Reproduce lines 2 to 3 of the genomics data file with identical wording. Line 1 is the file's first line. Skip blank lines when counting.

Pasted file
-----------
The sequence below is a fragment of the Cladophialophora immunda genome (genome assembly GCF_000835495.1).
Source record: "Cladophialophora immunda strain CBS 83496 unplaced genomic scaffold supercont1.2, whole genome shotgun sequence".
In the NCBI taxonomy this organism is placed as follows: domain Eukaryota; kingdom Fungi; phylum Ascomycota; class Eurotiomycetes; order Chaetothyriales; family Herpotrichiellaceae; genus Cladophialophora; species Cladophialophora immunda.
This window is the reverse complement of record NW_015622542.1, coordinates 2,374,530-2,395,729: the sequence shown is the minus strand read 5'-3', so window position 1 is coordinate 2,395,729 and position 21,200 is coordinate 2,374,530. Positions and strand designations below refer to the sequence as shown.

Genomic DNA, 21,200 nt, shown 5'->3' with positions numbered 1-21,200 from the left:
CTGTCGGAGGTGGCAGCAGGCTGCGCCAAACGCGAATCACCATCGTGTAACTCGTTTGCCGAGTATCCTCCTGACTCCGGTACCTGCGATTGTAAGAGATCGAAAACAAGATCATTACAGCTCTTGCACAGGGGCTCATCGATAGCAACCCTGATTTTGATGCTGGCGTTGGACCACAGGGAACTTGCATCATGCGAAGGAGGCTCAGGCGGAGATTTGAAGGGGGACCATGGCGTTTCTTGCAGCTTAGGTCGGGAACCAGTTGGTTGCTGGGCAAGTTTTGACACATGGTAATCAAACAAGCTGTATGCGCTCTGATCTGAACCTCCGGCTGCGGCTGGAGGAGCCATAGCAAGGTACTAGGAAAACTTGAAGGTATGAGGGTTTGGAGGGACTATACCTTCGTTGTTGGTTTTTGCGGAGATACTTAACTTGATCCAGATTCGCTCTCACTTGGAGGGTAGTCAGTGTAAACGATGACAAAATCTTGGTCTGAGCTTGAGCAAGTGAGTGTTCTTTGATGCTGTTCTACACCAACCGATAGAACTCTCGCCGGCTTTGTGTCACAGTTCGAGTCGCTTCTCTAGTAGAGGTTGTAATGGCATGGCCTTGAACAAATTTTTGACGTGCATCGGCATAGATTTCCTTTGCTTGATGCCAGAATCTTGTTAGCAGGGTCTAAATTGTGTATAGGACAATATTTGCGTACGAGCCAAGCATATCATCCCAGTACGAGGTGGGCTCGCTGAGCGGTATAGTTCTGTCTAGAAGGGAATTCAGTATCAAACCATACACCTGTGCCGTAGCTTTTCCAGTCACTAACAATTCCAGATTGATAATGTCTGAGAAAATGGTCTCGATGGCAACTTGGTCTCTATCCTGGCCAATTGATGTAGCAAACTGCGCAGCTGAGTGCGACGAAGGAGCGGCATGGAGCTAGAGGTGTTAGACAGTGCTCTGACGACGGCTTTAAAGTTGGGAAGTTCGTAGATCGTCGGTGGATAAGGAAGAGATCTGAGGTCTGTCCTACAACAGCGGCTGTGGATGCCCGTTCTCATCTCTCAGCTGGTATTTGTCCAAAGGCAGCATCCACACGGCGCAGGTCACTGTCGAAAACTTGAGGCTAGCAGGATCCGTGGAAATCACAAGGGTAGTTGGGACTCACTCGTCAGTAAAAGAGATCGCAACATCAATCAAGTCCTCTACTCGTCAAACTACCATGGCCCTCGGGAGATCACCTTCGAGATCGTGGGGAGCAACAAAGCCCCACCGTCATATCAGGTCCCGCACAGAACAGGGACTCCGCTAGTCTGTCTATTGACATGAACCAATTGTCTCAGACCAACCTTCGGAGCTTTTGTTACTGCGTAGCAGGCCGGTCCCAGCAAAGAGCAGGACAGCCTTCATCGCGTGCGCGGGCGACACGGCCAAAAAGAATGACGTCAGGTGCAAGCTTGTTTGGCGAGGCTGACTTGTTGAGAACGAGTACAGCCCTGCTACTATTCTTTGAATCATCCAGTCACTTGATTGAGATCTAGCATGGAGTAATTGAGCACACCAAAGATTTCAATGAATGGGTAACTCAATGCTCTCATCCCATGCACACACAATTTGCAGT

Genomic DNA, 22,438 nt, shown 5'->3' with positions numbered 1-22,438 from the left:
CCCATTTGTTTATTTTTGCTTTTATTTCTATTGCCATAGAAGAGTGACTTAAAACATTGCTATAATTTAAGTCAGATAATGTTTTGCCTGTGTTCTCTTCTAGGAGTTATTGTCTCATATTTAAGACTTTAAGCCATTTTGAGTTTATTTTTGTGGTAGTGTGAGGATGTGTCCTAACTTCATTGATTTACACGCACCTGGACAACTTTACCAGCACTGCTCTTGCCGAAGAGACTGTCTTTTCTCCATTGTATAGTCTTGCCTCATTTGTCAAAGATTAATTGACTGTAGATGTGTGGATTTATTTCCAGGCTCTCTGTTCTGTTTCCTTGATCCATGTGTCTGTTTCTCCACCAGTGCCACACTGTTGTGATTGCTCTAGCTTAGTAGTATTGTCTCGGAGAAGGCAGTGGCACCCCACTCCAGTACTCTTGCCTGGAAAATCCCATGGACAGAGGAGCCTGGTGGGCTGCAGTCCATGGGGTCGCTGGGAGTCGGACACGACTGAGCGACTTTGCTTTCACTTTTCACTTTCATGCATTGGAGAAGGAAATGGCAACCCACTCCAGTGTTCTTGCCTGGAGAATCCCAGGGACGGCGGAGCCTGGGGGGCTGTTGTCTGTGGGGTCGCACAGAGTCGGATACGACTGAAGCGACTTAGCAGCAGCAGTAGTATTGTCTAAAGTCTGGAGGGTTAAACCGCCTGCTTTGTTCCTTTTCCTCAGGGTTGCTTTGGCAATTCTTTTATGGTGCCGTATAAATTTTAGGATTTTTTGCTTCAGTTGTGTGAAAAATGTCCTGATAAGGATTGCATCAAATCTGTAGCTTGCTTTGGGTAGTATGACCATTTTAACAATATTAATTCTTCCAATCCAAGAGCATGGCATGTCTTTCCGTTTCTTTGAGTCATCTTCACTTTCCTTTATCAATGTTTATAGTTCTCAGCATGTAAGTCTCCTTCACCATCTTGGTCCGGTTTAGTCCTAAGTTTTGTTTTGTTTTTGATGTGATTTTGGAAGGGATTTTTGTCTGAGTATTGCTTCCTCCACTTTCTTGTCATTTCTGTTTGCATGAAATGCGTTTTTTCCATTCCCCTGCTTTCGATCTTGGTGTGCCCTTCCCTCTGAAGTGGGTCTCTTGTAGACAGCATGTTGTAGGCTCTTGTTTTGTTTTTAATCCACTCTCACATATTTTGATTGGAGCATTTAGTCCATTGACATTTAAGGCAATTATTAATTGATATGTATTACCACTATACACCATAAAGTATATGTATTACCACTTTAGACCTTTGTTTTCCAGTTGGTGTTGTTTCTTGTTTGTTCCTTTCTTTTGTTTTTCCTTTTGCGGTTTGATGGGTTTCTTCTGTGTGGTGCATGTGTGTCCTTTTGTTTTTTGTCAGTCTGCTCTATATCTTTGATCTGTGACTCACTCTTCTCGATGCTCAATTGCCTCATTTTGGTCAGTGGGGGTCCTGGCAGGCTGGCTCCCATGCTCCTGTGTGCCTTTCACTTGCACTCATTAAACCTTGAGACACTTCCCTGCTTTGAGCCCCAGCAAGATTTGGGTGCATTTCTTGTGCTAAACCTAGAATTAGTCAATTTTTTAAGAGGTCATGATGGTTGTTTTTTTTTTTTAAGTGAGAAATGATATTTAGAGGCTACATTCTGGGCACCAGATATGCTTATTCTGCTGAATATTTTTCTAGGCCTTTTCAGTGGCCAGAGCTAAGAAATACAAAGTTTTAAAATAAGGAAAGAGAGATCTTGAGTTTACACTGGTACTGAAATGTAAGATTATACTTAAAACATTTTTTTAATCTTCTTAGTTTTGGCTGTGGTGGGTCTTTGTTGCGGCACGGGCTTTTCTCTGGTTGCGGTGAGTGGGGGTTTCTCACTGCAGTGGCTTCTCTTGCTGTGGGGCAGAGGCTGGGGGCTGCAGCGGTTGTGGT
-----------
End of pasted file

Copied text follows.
Source record: "Cladophialophora immunda strain CBS 83496 unplaced genomic scaffold supercont1.2, whole genome shotgun sequence".
In the NCBI taxonomy this organism is placed as follows: domain Eukaryota; kingdom Fungi; phylum Ascomycota; class Eurotiomycetes; order Chaetothyriales; family Herpotrichiellaceae; genus Cladophialophora; species Cladophialophora immunda.